• Example: patient with headache …learn to check for migraine, tension type headache, but to rule out temporal arteritis, subarachnoid haemorrhage etc
  • Used in 30% consultations

Murtagh. Australian Fam Phys 1990. Croskerry Ann Emerg Med 2003

refining probabilistic reasoning
Refining: Probabilistic reasoning
  • The use of a specific but probably imperfect symptom, sign or diagnostic test to rule in or out a diagnosis.
  • E.g. urine dipstick for UTI, arterial tenderness in Temporal Arteritis
  • Used 10% of cases
refining pattern recognition
Refining: Pattern recognition
  • Symptoms and signs volunteered or elicited from the patient are compared to previous patterns or cases and a disease is recognized when the actual pattern fits.
  • Relies on memory of known patterns, but no specific rule is employed.
  • Used in 40% cases
refining clinical prediction rules
Refining: Clinical prediction rules
  • Formal version of pattern recognition based on a well defined and validated series of similar cases.
  • Examples: Ottawa ankle rule, streptococcal sore throat,
  • Rarely used <10% cases
slide18

Stage

Strategy

  • Spot diagnoses
  • Self-labelling
  • Presenting complaint
  • Pattern recognition

Initiation of the diagnosis

Refinement of the diagnostic causes

  • Restricted Rule Outs
  • Stepwise refinement
  • Probabilistic reasoning
  • Pattern recognition fit
  • Clinical Prediction Rule

Defining the final diagnosis

  • Known Diagnosis
  • Further tests ordered
  • Test of treatment
  • Test of time
  • No label
final diagnostic stage

Defining the final diagnoses

100%

90%

80%

70%

60%

50%

40%

30%

20%

10%

0%

Known

Diagnosis

Further tests ordered

Test of treatment

Test of time

No Label

Final diagnostic stage
  • Known diagnosis
  • Order further tests
  • Test of treatment
  • Test of time
  • Can’t label
appraising diagnostic tests
Appraising diagnostic tests

1. Are the results valid?

2. What are the results?

3. Will they help me look after my patients?

appraising diagnostic tests1
Appraising diagnostic tests

1. Are the results valid?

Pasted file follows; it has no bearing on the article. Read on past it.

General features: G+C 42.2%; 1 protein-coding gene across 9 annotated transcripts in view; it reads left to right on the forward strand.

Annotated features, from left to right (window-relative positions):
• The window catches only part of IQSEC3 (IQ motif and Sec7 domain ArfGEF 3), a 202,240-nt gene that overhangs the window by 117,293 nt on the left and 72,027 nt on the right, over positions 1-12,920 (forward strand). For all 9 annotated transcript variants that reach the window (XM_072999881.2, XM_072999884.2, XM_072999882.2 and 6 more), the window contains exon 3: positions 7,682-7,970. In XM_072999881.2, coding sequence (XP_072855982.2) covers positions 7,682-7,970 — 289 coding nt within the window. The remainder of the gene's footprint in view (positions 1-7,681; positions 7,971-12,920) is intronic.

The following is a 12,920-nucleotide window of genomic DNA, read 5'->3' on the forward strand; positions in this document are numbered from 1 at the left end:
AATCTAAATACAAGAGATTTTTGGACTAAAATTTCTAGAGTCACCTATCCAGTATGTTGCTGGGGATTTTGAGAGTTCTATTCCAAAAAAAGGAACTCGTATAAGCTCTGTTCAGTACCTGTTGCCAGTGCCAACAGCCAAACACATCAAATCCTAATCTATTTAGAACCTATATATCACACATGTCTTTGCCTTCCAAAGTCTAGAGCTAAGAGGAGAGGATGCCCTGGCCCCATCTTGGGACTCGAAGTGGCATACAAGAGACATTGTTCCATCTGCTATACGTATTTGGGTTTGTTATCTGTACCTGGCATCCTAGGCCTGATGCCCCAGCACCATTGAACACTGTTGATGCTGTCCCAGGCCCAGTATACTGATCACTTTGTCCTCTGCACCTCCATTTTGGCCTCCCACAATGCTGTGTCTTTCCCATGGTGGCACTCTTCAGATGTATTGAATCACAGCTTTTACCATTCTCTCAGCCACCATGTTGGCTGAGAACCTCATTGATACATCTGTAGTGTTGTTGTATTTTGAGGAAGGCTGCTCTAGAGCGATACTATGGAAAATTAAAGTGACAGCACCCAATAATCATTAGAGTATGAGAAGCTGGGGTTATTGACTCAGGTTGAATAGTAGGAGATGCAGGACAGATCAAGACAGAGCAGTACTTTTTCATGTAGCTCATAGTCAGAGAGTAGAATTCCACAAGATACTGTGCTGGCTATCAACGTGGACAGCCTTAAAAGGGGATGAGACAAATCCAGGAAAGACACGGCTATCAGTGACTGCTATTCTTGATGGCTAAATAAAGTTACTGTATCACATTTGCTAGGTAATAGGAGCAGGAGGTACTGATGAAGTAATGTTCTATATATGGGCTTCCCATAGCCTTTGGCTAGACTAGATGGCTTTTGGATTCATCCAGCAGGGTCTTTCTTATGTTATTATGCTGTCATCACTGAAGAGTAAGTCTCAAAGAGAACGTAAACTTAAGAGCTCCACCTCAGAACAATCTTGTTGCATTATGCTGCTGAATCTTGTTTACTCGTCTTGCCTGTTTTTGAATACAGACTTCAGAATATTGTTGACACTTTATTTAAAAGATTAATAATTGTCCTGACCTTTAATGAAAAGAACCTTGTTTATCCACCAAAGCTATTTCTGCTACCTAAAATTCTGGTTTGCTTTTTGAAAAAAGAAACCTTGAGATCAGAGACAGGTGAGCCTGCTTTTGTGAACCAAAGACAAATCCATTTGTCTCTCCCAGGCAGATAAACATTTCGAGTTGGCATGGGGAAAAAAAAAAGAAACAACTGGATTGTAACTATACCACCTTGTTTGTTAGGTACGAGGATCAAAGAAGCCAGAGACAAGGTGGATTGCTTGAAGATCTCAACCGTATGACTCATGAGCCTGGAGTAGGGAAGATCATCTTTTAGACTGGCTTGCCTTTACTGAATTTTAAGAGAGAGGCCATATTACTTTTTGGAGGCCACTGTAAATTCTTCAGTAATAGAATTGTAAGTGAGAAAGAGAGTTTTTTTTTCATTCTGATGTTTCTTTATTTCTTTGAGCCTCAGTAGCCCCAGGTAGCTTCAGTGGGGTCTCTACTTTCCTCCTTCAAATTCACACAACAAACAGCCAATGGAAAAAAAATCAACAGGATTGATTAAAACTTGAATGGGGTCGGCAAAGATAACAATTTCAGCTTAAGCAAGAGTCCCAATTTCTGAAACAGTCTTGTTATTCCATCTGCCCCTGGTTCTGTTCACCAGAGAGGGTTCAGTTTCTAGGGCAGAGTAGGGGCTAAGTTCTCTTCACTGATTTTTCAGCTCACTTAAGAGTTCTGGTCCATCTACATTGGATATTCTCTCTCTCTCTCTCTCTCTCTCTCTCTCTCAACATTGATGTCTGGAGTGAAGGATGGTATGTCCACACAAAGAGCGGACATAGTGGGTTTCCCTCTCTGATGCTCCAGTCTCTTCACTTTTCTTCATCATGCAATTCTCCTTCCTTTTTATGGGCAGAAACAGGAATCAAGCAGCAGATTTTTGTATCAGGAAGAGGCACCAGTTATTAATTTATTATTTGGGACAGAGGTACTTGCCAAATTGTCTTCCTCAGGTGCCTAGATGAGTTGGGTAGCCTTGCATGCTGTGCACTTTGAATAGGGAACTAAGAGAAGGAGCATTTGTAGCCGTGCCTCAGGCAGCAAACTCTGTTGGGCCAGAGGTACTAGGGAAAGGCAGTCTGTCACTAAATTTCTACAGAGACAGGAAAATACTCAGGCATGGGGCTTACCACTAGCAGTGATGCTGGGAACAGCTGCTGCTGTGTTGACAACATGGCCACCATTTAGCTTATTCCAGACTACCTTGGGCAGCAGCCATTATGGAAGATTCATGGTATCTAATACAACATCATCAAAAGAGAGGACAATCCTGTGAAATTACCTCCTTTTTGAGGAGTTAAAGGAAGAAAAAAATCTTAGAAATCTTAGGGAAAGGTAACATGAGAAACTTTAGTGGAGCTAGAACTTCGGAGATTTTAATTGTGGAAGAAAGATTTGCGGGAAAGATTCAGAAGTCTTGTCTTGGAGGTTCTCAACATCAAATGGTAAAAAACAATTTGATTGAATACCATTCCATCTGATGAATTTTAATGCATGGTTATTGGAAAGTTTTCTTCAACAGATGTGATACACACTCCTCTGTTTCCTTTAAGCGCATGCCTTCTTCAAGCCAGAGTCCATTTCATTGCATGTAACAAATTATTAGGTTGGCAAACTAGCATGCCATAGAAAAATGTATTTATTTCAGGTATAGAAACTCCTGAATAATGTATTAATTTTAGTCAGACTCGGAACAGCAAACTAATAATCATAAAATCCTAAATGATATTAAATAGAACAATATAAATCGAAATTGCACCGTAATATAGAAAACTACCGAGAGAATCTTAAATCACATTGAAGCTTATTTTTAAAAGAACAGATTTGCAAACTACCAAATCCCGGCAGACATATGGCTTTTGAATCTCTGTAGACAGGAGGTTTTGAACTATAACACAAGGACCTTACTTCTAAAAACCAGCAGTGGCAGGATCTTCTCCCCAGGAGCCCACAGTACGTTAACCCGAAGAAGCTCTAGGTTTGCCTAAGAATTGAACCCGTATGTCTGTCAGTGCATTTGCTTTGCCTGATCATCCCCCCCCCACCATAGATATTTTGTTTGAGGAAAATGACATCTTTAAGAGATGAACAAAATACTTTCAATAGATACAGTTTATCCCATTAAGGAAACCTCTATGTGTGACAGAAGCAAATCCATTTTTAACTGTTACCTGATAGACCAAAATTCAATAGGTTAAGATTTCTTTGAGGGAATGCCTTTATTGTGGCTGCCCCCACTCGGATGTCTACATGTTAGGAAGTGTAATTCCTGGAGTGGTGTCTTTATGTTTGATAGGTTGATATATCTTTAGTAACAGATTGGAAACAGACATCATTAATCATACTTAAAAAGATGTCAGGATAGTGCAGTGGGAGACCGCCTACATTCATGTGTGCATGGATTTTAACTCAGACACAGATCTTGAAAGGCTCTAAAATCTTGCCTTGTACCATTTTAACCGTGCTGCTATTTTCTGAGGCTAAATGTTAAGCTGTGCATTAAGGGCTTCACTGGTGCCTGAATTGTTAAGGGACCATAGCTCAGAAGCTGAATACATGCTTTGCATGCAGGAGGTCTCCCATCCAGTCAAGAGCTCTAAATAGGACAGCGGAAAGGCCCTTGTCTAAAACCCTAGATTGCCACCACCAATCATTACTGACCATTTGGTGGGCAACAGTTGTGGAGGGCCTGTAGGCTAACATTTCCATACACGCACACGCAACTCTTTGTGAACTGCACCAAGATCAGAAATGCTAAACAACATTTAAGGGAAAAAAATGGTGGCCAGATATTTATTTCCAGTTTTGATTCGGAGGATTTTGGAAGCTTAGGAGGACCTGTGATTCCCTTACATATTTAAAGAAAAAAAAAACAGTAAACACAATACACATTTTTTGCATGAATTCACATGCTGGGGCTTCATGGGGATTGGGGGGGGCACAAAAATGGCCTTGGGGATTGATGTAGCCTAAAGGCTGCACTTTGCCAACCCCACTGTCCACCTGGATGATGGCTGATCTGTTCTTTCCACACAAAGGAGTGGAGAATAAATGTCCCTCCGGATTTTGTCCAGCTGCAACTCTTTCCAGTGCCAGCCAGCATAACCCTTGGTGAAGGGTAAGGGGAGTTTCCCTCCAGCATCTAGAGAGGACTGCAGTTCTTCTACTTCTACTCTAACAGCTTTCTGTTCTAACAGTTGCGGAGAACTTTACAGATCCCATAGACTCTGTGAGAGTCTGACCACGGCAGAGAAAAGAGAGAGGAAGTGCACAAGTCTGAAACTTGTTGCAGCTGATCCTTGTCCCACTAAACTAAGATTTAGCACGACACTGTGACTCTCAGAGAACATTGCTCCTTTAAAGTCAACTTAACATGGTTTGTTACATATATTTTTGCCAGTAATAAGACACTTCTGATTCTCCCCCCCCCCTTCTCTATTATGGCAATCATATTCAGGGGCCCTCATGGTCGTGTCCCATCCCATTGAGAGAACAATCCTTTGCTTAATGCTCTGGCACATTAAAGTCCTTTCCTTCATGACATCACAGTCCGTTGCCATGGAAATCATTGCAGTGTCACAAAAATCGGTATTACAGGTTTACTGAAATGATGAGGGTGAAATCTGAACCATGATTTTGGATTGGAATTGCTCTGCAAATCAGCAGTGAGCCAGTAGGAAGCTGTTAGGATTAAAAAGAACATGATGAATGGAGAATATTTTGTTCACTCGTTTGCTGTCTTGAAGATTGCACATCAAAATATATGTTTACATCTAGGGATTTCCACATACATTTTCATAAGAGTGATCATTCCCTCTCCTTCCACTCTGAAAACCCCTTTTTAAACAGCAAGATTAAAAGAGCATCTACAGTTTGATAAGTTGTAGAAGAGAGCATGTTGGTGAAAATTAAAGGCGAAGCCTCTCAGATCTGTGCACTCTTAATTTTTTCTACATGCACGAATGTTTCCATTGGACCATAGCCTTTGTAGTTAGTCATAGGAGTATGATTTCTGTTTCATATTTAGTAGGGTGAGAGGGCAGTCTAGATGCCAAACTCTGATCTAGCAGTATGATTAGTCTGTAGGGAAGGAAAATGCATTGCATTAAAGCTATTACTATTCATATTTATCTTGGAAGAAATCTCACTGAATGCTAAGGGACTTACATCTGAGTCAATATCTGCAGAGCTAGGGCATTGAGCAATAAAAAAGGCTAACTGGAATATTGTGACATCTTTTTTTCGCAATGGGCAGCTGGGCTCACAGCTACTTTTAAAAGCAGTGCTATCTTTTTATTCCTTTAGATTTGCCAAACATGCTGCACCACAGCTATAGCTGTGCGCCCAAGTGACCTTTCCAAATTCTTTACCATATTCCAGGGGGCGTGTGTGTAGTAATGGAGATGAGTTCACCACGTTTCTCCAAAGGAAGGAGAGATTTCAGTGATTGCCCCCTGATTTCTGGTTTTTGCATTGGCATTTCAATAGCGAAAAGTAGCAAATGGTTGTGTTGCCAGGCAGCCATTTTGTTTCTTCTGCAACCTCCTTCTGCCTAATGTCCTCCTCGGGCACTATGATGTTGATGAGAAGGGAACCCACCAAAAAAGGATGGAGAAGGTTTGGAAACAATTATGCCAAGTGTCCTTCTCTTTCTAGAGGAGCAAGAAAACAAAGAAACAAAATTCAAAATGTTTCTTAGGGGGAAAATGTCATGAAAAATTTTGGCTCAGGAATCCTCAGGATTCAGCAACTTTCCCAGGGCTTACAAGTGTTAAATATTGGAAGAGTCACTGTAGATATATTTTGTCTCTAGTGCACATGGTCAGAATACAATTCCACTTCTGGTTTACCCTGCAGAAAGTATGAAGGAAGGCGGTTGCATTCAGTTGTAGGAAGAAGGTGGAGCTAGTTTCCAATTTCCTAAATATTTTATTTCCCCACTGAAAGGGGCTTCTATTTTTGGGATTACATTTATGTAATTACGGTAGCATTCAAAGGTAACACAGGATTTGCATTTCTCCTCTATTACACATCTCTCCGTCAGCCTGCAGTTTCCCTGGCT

2. What are the results?

3. Will they help me look after my patients?

basic design of diagnostic accuracy study
Basic design of diagnostic accuracy study

Series of patients

Index test

Reference (“gold”) standard

Blinded cross-classification

validity of diagnostic studies
Validity of diagnostic studies

1. Was an appropriate spectrum of patients included?

2. Wereallpatients subjected to the gold standard?

3. Was there an independent, blind or objective comparison with the gold standard?

1 was an appropriate spectrum of patients included spectrum bias
1. Was an appropriate spectrum of patients included? Spectrum bias

Selected Patients

Index test

Reference standard

Blinded cross-classification

1 was an appropriate spectrum of patients included spectrum bias1
1. Was an appropriate spectrum of patients included? Spectrum bias
  • You want to find out how good chest X rays are for diagnosing pneumonia in the Emergency Department
  • Best = all patients presenting with difficulty breathing get a chest X-ray
  • Spectrum bias = only those patients in whom you really suspect pneumonia get a chest X ray
2 were all patients subjected to the gold standard verification work up bias
2. Wereall patients subjected to the gold standard?Verification (work-up) bias

Series of patients

Index test

Reference standard

Blinded cross-classification

2 were all patients subjected to the gold standard verification work up bias1
2. Wereall patients subjected to the gold standard?Verification (work-up) bias
  • You want to find out how good is exercise ECG (“treadmill test”) for identifying patients with angina
  • The gold standard is angiography
  • Best = all patients get angiography
  • Verification (work-up bias) = only patients who have a positive exercise ECG get angiography
3 was there an independent blind or objective comparison with the gold standard o bserver bias
3. Was there an independent, blind or objective comparison with the gold standard? Observer bias

Series of patients

Index test

Reference standard

Unblinded cross-classification

3 was there an independent blind or objective comparison with the gold standard o bserver bias1
3. Was there an independent, blind or objective comparison with the gold standard? Observer bias
  • You want to find out how good is exercise ECG (“treadmill test”) for identifying patients with angina
  • All patients get the gold standard (angiography)
  • Observer bias = the Cardiologist who does the angiography knows what the exercise ECG showed (not blinded)
incorporation bias
Incorporation Bias

Series of patients

Index test

Reference standard….. includes parts of Index test

Unblinded cross-classification

differential reference bias
Differential Reference Bias

Series of patients

Index test

Ref. Std A

Ref. Std. B

Blinded cross-classification

validity of diagnostic studies1
Validity of diagnostic studies

1. Was an appropriate spectrum of patients included?

2. Were all patients subjected to the Gold Standard?

3. Was there an independent, blind or objective comparison with the Gold Standard?

appraising diagnostic tests2
Appraising diagnostic tests

1. Are the results valid?

2. What are the results?

3. Will they help me look after my patients?

slide36

Sensitivity, specificity, positive & negative predictive values, likelihood ratios

…aaarrrggh!!

2 by 2 table
2 by 2 table

Disease

+

-

+

Test

-

2 by 2 table1
2 by 2 table

Disease

+

-

+

a

b

Test

d

c

-

2 by 2 table2
2 by 2 table

Disease

+

-

a

True positives

b

False positives

+

Test

c

False negatives

d

True negatives

-